It is highly recommended to listen to this interview with/presentation by the Russian Professor Dmitry Suslov, who appears to have some insider knowledge of the thinking of Russia strategic community. He articulated a coherent framework and a set of principles of Russia strategic thinking.


A couple of notes:

The interview was conducted in November 13, 2021 before the flurries of high-level diplomatic meetings between Russia and the US, and the most recent Russia "ultimatum." The latter appears to be a bit of contradictory to Russia's "strategic patience" dealing with the US/NATO that Suslov. But I would argue that the framework laid out by Suslov is still valid from Russia perspective, it's just that the fast strategic developments on the ground have caught up with some of the principles. Heck, before the meeting last March at Anchorage, China was still proactively pursuing a policy of largely accommodating the US.

During the Q&A at the end of the video, the host asked Suslov some questions about the asymmetric power between Russia and China. One of them is what Russia would do in the case of a China-US conflict on Taiwan. Suslov previously laid out that Russia prefers a low-intensity conflict between China and the US, which gives Russia larger freedom of action, but Russia does not like high-intensity conflict between the two because it would force to Russia to choose side. To answer the Taiwan question, Suslov said that in the current environment, Russia would have to take the side of China. I suppose this is the same logic that if the US/West severely sanction Russia, China should support Russia, as much as China would not like to get into such a situation in the first place.

The video is a bit long, but worth watching.
Amazing talk. I loved the bit about using military to correct history. Frankly, the trends outlined do not bold well for China. China seems like a sucker here for taking on the brunt of US attention and allowing Russia, and others, to conduct relations.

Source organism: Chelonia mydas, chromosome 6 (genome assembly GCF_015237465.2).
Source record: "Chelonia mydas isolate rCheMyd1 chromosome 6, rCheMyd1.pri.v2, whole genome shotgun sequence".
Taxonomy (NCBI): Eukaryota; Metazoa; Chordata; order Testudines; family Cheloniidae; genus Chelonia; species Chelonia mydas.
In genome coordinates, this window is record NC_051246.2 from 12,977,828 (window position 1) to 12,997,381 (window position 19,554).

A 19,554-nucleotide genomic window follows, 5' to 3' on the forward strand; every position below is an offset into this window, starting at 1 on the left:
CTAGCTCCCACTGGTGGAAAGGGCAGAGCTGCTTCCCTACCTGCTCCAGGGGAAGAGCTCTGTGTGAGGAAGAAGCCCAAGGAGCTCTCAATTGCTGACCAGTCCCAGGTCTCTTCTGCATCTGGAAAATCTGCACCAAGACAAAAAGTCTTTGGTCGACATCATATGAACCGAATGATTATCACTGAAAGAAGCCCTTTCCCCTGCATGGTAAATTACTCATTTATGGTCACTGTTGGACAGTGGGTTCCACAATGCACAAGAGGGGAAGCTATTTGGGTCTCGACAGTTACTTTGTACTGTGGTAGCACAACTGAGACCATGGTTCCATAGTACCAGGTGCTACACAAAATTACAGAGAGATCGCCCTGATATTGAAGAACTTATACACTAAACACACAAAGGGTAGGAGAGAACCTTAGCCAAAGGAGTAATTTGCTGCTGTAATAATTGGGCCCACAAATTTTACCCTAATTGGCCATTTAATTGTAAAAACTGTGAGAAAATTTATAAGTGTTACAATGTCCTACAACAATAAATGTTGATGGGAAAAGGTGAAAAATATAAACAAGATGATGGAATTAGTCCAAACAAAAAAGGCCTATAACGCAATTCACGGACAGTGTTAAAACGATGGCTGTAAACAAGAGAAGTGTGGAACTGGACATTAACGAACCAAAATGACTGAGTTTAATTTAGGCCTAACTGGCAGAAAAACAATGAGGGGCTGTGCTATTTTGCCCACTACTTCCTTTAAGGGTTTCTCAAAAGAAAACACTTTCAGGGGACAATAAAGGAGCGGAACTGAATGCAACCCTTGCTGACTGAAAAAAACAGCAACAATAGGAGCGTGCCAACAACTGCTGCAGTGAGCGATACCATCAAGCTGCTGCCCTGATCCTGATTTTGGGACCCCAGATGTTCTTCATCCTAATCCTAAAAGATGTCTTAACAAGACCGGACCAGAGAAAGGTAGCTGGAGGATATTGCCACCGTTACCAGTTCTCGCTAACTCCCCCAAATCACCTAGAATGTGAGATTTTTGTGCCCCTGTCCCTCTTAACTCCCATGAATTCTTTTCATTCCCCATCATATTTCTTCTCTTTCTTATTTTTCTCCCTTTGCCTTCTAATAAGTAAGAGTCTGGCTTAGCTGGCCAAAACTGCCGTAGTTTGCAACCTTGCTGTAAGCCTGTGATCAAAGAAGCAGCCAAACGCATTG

I'm also curious in any shifts in strategy when Putin steps down from power, even though the speaker made it seem Russian foreign policy was pretty much set in stone. I think a pivot towards the US and EU will occur when Putin steps down, with Putin being propped up as the wedge between warmer Russian and western relations, even though Russian foreign policy and planned for this to happen all along.
 

emblem21

Senior Member
Registered Member
Amazing talk. I loved the bit about using military to correct history. Frankly, the trends outlined do not bold well for China. China seems like a sucker here for taking on the brunt of US attention and allowing Russia, and others, to conduct relations.

I'm also curious in any shifts in strategy when Putin steps down from power, even though the speaker made it seem Russian foreign policy was pretty much set in stone. I think a pivot towards the US and EU will occur when Putin steps down, with Putin being propped up as the wedge between warmer Russian and western relations, even though Russian foreign policy and planned for this to happen all along.
With the way that the west is treating Russia for decades, I don’t think for a second that the Russian are magically going to want wanting better relations with a hostile power that wants to hold Russia hostage with nukes. In fact I can see Russia pivoting away from the west and investing even more with Asia even if Putin leaves because all other successors after him are even more hardline then him given that last time a leader wants better relations with the west, they lost the Soviet Union. So the moral of the story is, unless the west understands and respect Russia’s red lines, expecting some kind of warming of relations is a fantasy that can never happen. Besides, when the USA collapses economically and cannot offer Russia anything of value, what’s makes anyone think that Russia would want to warm relations, at that time, killing the relation so as to not send valuable resources to a worthless nation would be better because of wasting resources is simply a no go and really, no one in the world then would want better relations with the USA then
 

Suetham

Junior Member
Registered Member
CSIS think tank analyzes possible Russian invasion routes into Ukraine:
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As they never get anything right about Russian/Chinese strategic planning, it makes for a good read on what Russia won't do if it were to hypothetically invade Ukraine.